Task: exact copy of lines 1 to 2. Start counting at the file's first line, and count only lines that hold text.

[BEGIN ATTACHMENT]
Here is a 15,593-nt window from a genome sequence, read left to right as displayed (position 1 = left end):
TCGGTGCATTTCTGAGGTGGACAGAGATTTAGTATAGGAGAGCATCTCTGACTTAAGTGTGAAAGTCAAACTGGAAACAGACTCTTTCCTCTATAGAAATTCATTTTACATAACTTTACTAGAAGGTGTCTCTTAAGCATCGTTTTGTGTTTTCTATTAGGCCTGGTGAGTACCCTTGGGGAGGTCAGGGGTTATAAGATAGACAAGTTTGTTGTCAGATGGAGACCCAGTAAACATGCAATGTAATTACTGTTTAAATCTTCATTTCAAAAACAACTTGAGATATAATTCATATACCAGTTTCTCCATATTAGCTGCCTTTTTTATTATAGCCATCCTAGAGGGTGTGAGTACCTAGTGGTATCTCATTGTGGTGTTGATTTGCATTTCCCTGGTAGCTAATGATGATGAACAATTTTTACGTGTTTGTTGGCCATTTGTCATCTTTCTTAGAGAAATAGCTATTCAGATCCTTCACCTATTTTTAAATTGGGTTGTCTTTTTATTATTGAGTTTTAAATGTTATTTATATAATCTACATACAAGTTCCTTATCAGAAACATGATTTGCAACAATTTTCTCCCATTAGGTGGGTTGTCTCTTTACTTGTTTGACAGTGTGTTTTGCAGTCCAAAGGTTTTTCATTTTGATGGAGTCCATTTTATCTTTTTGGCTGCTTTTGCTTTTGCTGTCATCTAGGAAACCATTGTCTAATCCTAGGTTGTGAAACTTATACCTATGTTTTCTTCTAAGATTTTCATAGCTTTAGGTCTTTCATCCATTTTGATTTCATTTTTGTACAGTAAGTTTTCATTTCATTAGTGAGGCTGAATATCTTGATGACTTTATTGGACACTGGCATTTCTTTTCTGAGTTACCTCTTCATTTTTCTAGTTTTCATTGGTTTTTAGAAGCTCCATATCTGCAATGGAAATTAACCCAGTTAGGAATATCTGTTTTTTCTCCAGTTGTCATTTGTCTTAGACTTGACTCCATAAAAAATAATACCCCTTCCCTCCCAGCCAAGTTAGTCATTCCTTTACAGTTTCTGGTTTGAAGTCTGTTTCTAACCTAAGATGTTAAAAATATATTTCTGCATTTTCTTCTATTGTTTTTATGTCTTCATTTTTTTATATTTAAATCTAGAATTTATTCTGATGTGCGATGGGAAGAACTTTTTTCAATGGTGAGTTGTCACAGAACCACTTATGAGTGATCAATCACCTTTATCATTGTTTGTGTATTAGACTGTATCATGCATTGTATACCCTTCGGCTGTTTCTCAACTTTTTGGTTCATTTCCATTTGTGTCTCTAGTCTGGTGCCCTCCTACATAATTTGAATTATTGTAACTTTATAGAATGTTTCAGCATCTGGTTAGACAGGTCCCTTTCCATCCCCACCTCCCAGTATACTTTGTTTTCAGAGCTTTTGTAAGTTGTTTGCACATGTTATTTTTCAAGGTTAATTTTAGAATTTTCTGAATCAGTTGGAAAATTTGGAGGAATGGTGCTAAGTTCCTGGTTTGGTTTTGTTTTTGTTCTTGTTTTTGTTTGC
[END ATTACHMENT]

Here is a 15,593-nt window from a genome sequence, read left to right as displayed (position 1 = left end):
TCGGTGCATTTCTGAGGTGGACAGAGATTTAGTATAGGAGAGCATCTCTGACTTAAGTGTGAAAGTCAAACTGGAAACAGACTCTTTCCTCTATAGAAATTCATTTTACATAACTTTACTAGAAGGTGTCTCTTAAGCATCGTTTTGTGTTTTCTATTAGGCCTGGTGAGTACCCTTGGGGAGGTCAGGGGTTATAAGATAGACAAGTTTGTTGTCAGATGGAGACCCAGTAAACATGCAATGTAATTACTGTTTAAATCTTCATTTCAAAAACAACTTGAGATATAATTCATATACCAGTTTCTCCATATTAGCTGCCTTTTTTATTATAGCCATCCTAGAGGGTGTGAGTACCTAGTGGTATCTCATTGTGGTGTTGATTTGCATTTCCCTGGTAGCTAATGATGATGAACAATTTTTACGTGTTTGTTGGCCATTTGTCATCTTTCTTAGAGAAATAGCTATTCAGATCCTTCACCTATTTTTAAATTGGGTTGTCTTTTTATTATTGAGTTTTAAATGTTATTTATATAATCTACATACAAGTTCCTTATCAGAAACATGATTTGCAACAATTTTCTCCCATTAGGTGGGTTGTCTCTTTACTTGTTTGACAGTGTGTTTTGCAGTCCAAAGGTTTTTCATTTTGATGGAGTCCATTTTATCTTTTTGGCTGCTTTTGCTTTTGCTGTCATCTAGGAAACCATTGTCTAATCCTAGGTTGTGAAACTTATACCTATGTTTTCTTCTAAGATTTTCATAGCTTTAGGTCTTTCATCCATTTTGATTTCATTTTTGTACAGTAAGTTTTCATTTCATTAGTGAGGCTGAATATCTTGATGACTTTATTGGACACTGGCATTTCTTTTCTGAGTTACCTCTTCATTTTTCTAGTTTTCATTGGTTTTTAGAAGCTCCATATCTGCAATGGAAATTAACCCAGTTAGGAATATCTGTTTTTTCTCCAGTTGTCATTTGTCTTAGACTTGACTCCATAAAAAATAATACCCCTTCCCTCCCAGCCAAGTTAGTCATTCCTTTACAGTTTCTGGTTTGAAGTCTGTTTCTAACCTAAGATGTTAAAAATATATTTCTGCATTTTCTTCTATTGTTTTTATGTCTTCATTTTTTTATATTTAAATCTAGAATTTATTCTGATGTGCGATGGGAAGAACTTTTTTCAATGGTGAGTTGTCACAGAACCACTTATGAGTGATCAATCACCTTTATCATTGTTTGTGTATTAGACTGTATCATGCATTGTATACCCTTCGGCTGTTTCTCAACTTTTTGGTTCATTTCCATTTGTGTCTCTAGTCTGGTGCCCTCCTACATAATTTGAATTATTGTAACTTTATAGAATGTTTCAGCATCTGGTTAGACAGGTCCCTTTCCATCCCCACCTCCCAGTATACTTTGTTTTCAGAGCTTTTGTAAGTTGTTTGCACATGTTATTTTTCAAGGTTAATTTTAGAATTTTCTGAATCAGTTGGAAAATTTGGAGGAATGGTGCTAAGTTCCTGGTTTGGTTTTGTTTTTGTTCTTGTTTTTGTTTGC